Today, the county has adopted more than a half-dozen ways to warn people: Government cellphone alerts for any cellphone within an area, including visitors; opt-in programs like SoCoAlert and Nixle that allow users to choose how they receive information; warnings that interrupt television and radio broadcasts; alerts on specialized weather radios designed to activate during emergencies; hi-lo sirens on Sonoma County sheriff's patrol cars; and notifications posted on social media.

Last year and again this month, the county conducted tests to gauge the effectiveness of the federal Wireless Emergency Alert system and other programs to warn the public, such as SoCo Alert and NOAA weather radios. The results show the county is reaching more people than ever before, but there remain challenges with technology, geography and public participation that will prevent alerts from reaching everyone.

“There is no single system that will work for everybody,” county Emergency Management Director Christopher Godley said. “That's why we try to drill it into people's heads - you have to sign up for everything. Redundancy is key.”

While cellphones are central to everyday communication, their functions are controlled by private companies.

Telecom providers have missed the federal government's May deadline to increase the length of emergency messages local governments can push onto cellphones - still limiting messages to 90 characters though they are supposed to be expanded to 360 characters. Wireless phone companies are facing another deadline in November to fine-tune local officials' ability to target emergency alerts at cellphones within specific areas.

Sign up to be warned

For a list of emergency warning resources and to sign up for Sonoma County's SoCo Alert messaging program, visit

socoemergency.org

_____

For more stories on the anniversary of the October firestorm, go

here.

_____

For more stories on the rebuilding efforts in Sonoma County's four fire zones: Coffey Park, Fountaingrove, the greater Mark West area and Sonoma Valley, go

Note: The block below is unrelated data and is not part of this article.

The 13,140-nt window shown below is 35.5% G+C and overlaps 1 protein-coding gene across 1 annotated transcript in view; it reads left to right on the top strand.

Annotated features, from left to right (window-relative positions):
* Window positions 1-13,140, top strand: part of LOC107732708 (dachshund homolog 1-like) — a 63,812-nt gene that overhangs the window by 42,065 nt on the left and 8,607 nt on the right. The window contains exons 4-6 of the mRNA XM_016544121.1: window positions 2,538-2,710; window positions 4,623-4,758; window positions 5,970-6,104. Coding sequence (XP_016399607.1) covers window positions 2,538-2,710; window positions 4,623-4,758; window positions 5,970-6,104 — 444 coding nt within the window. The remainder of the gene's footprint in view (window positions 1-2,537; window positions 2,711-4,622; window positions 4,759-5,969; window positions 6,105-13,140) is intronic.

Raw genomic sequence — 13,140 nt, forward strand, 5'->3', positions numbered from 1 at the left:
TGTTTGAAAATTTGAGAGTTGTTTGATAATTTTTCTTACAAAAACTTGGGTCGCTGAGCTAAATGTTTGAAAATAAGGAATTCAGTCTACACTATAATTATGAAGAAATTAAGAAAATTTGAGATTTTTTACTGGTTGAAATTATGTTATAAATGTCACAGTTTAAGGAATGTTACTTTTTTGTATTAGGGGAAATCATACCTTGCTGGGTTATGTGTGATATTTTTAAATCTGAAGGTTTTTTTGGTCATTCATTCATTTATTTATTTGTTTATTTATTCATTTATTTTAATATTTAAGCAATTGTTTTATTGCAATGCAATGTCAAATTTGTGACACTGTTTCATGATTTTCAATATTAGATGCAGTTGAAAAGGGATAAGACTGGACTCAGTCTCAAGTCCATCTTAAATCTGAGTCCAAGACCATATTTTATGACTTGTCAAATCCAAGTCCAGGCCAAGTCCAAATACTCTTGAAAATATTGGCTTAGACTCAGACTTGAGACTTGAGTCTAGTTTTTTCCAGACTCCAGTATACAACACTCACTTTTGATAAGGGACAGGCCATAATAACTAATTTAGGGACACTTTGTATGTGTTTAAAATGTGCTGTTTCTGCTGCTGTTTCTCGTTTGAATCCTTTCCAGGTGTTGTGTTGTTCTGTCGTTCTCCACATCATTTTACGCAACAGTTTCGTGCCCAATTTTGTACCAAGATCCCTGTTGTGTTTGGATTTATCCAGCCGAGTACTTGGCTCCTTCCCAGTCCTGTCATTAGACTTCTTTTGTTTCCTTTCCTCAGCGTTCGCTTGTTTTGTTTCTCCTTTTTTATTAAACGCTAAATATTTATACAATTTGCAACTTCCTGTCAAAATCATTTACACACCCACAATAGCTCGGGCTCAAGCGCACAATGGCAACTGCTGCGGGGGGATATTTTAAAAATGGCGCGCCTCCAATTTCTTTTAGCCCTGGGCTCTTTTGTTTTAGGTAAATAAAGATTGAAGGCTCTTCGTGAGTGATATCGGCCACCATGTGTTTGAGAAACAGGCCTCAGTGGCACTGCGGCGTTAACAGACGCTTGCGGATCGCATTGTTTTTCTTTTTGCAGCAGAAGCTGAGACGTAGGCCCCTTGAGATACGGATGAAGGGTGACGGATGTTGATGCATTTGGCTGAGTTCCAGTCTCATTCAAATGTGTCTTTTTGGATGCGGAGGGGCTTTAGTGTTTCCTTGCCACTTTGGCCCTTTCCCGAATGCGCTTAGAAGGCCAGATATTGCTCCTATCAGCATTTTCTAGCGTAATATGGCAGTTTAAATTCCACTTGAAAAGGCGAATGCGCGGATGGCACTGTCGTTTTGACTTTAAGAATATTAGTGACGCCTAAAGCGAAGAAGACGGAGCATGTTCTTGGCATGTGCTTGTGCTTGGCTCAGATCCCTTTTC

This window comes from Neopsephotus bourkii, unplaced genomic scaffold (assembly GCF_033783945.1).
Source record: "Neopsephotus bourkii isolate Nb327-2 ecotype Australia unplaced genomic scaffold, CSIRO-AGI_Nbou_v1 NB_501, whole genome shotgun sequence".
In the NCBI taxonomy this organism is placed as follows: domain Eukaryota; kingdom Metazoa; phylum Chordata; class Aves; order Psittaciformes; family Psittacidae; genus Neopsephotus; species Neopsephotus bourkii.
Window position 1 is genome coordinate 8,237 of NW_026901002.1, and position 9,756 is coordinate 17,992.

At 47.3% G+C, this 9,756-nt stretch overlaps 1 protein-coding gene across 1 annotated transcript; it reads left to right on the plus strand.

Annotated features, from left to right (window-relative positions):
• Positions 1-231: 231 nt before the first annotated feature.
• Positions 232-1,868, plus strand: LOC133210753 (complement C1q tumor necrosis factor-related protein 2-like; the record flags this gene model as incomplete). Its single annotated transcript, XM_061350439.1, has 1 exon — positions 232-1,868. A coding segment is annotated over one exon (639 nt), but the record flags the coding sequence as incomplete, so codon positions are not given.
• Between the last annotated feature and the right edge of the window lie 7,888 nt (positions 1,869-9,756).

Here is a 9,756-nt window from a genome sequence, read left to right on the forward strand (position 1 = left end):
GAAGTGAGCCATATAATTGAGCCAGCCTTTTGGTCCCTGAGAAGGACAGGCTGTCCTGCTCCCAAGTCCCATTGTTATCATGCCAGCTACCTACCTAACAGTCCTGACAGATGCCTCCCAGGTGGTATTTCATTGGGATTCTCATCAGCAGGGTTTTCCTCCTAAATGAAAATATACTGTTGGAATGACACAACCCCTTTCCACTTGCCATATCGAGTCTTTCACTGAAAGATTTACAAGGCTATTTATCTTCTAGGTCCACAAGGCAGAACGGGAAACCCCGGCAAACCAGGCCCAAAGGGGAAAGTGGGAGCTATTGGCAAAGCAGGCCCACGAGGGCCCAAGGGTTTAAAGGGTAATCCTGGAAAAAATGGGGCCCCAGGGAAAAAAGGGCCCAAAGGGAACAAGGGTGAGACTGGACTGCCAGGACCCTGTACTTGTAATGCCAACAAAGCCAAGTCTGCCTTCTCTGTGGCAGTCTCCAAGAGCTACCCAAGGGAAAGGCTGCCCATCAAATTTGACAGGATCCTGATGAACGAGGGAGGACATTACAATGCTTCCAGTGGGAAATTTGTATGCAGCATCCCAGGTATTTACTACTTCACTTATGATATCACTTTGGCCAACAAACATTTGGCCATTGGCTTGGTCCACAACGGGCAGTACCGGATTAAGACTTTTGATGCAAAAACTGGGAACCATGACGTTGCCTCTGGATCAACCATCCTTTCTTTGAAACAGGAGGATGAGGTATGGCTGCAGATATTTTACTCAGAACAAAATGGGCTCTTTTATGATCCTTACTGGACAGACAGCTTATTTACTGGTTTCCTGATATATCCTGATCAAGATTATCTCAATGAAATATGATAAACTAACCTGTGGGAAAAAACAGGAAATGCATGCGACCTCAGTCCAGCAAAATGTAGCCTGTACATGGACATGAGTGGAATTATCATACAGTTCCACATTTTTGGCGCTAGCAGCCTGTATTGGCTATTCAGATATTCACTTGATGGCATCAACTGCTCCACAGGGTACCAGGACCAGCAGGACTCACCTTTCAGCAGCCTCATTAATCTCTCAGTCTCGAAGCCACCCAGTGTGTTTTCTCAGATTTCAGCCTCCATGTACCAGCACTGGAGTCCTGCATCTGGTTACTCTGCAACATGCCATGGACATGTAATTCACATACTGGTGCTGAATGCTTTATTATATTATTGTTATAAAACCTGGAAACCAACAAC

here.

Godley said he and other local officials have been pushing the Federal Communications Commission, which regulates cellphone companies, and FEMA, which oversees public emergency warning programs like cellphone notifications, to force telecom firms to improve the system soon, before the next fire, flood or hurricane.

“Local governments are dependent on the federal warning systems, but we can't dictate performance standards. We can't change how many characters the cellphone carriers allow,” Godley said. “We need them to step up. It's nearly two years since the fires. We need improvements.”

Last week, Santa Rosa officials traveled to Washington, D.C., to meet with the Federal Communications Commission to share what's been learned in Sonoma County and press the agency to prioritize improvements.

Godley, who participated in the meeting remotely, urged commission members to fast-track and enforce regulations requiring companies to expand the length of messages, enhance the ability of governments to send alerts in other languages such as Spanish, and improve the ability to send messages within a specific geographic area.

One change expected after November is a shift from geo-targeting to geo-fencing, which could dramatically enhance the ability to communicate with people, according to Wade Witmer, deputy director of FEMA's Integrated Public Alert and Warning System.

Geo-targeting is like drawing a circle on a map and hoping there are enough cellphone towers to transmit to those areas. Geo-fencing sends the message more broadly with embedded data that tells each phone to display the message if it is within a certain area.